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In The Beginning

The South Portland Robotics Team began in 1995 with 25 students, 3 teachers and 4 engineers from National Semiconductor.  US First was only in its 6th year and our Team 58 number was assigned.  Our low number lets other teams know we have been here since the early years.  We are proud that our first year's performance earned a Rookie of the Year award.

By 1997 we hired our coach and found classroom space at the High School.  Five parents also joined the team as mentors to help the students build self-confidence and life skills through science education.  One female student earned a scholarship to Worchester Institute of Technology as a result of her work with Robotics. 

In 1998 the competition was held in Hartford, CT and 35 students participated in the building of the robot.  Student fundraisers reinforced teamwork and work ethic to our students.  We began to reach out to the community by demonstrating the robot to the public at the Maine Mall.  Happily, we placed 3rd in New England at Hartford.

By 2000, forty students had joined the team to learn about Robotics including 2 middle school students and a Cape Elizabeth high schooler.  Parent volunteers formed a Booster organization to help coordinate the fundraising and planning.  As expected of engineers, our bottle drives were micromanaged.  Each vehicle driver was given a map of a city neighborhood.  He/she was expected to completely canvas the area without overlapping any area not on the map.  High profits were yielded, as predicted.  In addition to the First competition, the students attended the Maine State Science Fair, and the Technology Conference at the University of Southern Maine.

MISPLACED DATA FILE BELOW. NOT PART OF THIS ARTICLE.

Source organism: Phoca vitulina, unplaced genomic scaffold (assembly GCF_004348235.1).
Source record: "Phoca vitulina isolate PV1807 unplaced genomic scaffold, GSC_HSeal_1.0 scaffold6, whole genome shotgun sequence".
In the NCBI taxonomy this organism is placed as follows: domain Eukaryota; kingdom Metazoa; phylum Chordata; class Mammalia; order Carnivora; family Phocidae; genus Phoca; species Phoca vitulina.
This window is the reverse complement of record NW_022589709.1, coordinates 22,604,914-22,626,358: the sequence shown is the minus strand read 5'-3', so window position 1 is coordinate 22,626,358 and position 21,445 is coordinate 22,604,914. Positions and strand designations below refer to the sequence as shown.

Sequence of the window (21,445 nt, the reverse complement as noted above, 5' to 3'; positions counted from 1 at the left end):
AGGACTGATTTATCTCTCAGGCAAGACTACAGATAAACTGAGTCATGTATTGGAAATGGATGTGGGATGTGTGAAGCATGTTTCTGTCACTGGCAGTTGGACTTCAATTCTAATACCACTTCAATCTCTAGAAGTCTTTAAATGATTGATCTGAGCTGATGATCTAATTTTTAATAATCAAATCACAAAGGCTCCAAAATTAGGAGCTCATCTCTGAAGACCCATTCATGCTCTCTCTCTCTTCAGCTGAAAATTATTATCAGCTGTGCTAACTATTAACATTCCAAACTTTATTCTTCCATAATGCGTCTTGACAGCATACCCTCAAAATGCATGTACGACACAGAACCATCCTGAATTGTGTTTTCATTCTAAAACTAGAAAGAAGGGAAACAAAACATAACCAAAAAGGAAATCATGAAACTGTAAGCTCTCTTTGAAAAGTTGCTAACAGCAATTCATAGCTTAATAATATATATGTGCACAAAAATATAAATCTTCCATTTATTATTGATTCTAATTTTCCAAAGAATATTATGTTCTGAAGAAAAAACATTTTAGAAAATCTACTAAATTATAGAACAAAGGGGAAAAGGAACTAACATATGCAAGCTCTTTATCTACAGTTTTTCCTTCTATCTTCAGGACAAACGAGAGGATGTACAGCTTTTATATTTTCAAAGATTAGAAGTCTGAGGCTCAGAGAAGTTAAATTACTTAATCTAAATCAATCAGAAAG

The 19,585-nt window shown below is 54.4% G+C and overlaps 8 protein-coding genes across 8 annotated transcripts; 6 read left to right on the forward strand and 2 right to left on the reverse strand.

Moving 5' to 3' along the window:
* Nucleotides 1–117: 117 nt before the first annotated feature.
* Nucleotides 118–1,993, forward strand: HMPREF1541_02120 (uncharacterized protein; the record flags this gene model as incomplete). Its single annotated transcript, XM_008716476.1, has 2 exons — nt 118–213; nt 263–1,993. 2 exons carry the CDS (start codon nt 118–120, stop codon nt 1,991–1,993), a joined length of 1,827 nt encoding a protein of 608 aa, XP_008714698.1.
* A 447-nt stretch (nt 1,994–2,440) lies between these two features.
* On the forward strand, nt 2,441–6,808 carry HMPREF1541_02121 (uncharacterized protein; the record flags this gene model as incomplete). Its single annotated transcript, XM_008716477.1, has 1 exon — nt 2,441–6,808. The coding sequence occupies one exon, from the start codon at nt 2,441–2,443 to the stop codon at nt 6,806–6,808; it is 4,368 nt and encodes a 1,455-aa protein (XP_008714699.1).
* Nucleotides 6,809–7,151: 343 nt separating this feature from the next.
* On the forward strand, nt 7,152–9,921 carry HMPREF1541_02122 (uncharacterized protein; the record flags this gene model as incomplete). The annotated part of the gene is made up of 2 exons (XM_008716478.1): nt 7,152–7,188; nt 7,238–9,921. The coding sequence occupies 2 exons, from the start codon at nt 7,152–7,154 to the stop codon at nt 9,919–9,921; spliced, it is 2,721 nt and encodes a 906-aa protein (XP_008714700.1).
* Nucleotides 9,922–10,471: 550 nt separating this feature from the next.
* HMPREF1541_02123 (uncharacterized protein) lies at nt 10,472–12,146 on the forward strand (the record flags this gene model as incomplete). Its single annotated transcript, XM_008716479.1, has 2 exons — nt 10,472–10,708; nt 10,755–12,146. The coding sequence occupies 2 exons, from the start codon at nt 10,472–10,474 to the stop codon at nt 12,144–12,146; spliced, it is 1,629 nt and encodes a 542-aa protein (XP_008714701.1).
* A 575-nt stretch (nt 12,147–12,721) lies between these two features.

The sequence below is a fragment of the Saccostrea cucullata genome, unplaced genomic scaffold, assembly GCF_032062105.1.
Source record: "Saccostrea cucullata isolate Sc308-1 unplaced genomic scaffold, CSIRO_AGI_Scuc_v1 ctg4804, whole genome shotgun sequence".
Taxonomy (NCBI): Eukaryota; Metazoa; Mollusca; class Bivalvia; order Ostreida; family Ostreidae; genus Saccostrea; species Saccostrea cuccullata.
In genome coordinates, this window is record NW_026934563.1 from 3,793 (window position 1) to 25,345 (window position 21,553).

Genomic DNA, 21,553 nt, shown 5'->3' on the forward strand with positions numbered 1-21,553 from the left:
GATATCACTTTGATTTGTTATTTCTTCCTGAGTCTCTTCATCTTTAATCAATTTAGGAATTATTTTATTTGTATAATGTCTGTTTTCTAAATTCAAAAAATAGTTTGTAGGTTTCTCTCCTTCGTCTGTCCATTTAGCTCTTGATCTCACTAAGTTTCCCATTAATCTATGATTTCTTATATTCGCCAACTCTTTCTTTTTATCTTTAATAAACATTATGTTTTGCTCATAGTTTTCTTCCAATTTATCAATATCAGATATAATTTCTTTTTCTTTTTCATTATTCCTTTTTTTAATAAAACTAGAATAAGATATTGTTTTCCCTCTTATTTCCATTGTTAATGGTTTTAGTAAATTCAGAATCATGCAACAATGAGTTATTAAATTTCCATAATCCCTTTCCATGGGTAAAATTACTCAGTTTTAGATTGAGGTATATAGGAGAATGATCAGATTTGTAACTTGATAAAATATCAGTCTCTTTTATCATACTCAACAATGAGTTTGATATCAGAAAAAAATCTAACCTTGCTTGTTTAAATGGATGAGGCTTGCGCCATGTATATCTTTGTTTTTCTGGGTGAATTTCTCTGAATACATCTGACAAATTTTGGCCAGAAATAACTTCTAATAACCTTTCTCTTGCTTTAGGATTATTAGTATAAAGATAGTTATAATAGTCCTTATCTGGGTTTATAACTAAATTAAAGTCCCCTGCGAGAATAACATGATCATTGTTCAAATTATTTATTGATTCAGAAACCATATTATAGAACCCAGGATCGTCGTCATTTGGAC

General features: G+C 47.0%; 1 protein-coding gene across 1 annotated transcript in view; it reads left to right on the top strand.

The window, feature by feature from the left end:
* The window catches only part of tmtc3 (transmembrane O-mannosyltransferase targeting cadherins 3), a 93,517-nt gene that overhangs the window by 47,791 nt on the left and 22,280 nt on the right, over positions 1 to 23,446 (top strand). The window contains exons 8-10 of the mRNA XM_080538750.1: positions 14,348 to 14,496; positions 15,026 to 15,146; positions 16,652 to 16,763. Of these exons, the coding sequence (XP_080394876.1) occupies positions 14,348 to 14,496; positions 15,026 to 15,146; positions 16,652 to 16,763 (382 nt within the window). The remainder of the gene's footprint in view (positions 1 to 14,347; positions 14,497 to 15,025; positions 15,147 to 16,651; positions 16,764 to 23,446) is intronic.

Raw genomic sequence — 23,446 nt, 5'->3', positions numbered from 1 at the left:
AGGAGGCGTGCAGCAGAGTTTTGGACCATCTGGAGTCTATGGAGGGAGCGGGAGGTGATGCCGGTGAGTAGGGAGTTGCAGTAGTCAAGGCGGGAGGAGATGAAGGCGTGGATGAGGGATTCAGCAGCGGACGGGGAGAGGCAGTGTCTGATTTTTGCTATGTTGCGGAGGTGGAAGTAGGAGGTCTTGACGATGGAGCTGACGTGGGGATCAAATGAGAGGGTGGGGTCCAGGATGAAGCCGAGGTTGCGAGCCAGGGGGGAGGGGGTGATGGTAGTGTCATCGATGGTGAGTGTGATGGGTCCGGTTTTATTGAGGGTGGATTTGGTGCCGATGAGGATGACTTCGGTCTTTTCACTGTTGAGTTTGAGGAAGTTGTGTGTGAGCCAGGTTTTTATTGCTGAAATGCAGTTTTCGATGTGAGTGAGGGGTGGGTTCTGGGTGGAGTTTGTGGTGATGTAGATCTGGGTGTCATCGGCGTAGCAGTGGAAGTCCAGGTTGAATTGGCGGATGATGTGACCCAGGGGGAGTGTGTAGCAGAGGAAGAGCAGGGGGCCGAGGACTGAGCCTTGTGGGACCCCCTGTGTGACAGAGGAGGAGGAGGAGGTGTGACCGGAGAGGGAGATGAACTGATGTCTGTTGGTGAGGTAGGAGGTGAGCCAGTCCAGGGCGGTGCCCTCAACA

The complexity of the robots steadily increased.  By 2001 we expanded our use of pneumatics and the train drive was more developed than ever.  Redundant drive mechanisms were designed to enhance the robots traction. The team developed a highly advanced method of profiling other teams. This strengthened our ability to create effective strategies with alliances.  The team's resources expanded to include computers and PDAs.  Our engineers, teachers and parent volunteers never ran out of things to do!  Every team member honed problem solving skills in an environment of cooperation.  The enthusiasm and excitement of the competition in New Haven, CT made all the work of the build cycle worthwhile.

In March of 2003, The South Portland Riot Crew placed 1st at the Manchester, NH BAE Regional Event! and qualified for nationals.  The team also won the Motorola Quality Award. The trip to Atlanta, GA in April of 2004 was a momentous reward for the team.  The positive energy and advanced science ideas that brought students from around the world made life-long memories for the crew.  Several students who were inspired by their experiences headed to college for engineering degrees. 

Each year brings improvements in the team's planning and execution of the competition.  Students are more involved in actual design and building than ever before.  Brainstorming sessions that evaluate a young student's ideas along side a professional engineer's teaches everyone that good science is exciting and anything is possible.  Computer programming skills are now an integral part of the robot design with the introduction of autonomous mode in competition.  Fundraising is a steady constant through bottle drives and our gratitude to Fairchild Semiconductor as a sponsor is at an all time high.  For the 2005 competition in Manchester, NH, 24 students, 2 teachers, 4 engineers and many parents will match their best efforts against the premier thinkers and most motivated teams in the nation.  We look forward to great results!

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